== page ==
VOYA - Rebecca Barnhouse
One step forward, two steps back. That is about as fast as young King Tamar goes on his journey to the mysterious King Jaya of Mahapura. And who can blame him? At the end of his journey, only death awaits: In a game of dice with Jaya, Tamar has gambled away his life. On his path through ancient India, Tamar befriends the king of the monkeys, a talking elephant, a meditating bear, and other marvelous creatures. He falls in love with Mirri, a wise gopi, or cow-girl, and offers his sword and army to help another king. Before he leaves his sheltered, peaceful kingdom, Tamar is a hasty youth, quick to anger. By journey's end, he has learned the difference between honor and arrogance, has fought and suffered, and has come to understand much more of the world. Folktale elements fill the novel: a perilous journey to a place that might not even exist; a wise old companion; unexpected help along the way; a beautiful maiden. Alexander uses the mythology and folktales of India to create a lush, enchanting world while teaching readers concepts such as dharma and karma. (A list of characters and places and a glossary help untangle the unfamiliar names and large cast of characters.) Tamar's path to Mahapura leads inevitably to self-knowledge-by way of visits to peaceful ashramas and gory battlefields, loss of honor and honor regained, and tales told by fellow travelers. Readers will want to leap astride their horses to accompany Tamar and his companions on this trek through a rich landscape of wonder and excitement. VOYA Codes: 5Q 4P M J (Hard to imagine it being any better written, Broad general YA appeal, Middle School-defined as grades 6 to 8 and Junior High-defined as grades 7 to 9).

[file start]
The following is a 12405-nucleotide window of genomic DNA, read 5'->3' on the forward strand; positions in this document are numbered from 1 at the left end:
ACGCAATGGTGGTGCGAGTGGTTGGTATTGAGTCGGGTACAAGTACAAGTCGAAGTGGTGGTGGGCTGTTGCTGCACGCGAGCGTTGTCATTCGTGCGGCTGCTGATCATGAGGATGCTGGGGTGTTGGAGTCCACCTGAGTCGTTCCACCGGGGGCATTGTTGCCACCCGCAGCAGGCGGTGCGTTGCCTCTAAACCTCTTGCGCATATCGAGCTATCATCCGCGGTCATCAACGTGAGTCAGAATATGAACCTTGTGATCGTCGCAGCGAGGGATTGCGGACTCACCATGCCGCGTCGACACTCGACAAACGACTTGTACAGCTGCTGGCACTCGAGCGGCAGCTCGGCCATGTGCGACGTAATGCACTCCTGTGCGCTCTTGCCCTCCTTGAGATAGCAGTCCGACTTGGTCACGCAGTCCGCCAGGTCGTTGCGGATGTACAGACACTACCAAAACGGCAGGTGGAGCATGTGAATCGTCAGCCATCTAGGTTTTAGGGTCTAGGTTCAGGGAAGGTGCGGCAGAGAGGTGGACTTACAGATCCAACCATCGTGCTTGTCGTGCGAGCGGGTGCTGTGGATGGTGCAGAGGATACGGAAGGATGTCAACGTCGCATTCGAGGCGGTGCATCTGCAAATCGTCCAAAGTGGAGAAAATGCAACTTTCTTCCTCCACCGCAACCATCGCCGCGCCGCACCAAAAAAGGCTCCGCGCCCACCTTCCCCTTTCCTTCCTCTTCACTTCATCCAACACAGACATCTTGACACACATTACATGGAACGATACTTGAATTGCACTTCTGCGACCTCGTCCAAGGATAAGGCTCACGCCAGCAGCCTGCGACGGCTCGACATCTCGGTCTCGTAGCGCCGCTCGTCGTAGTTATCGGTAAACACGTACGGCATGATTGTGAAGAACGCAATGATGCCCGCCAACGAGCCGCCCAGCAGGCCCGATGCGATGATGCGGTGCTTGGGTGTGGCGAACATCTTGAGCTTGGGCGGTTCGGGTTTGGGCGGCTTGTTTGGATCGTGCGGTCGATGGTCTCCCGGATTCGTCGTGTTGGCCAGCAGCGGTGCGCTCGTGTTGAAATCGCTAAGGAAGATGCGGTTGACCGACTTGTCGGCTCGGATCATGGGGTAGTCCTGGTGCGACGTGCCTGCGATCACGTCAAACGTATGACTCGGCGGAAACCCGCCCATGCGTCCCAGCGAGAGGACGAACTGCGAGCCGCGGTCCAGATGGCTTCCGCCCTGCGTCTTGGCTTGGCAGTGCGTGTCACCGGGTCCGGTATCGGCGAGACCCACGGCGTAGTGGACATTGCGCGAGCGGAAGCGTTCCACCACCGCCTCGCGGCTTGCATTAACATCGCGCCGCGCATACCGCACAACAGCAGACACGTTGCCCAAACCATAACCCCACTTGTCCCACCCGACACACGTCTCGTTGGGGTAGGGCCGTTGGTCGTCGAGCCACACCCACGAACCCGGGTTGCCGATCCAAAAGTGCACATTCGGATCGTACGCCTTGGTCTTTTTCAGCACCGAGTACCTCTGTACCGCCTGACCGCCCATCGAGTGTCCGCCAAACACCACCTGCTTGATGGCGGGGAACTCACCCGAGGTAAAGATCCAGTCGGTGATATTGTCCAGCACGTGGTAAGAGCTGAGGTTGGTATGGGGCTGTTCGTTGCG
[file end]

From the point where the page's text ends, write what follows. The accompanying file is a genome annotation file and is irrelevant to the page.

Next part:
School Library Journal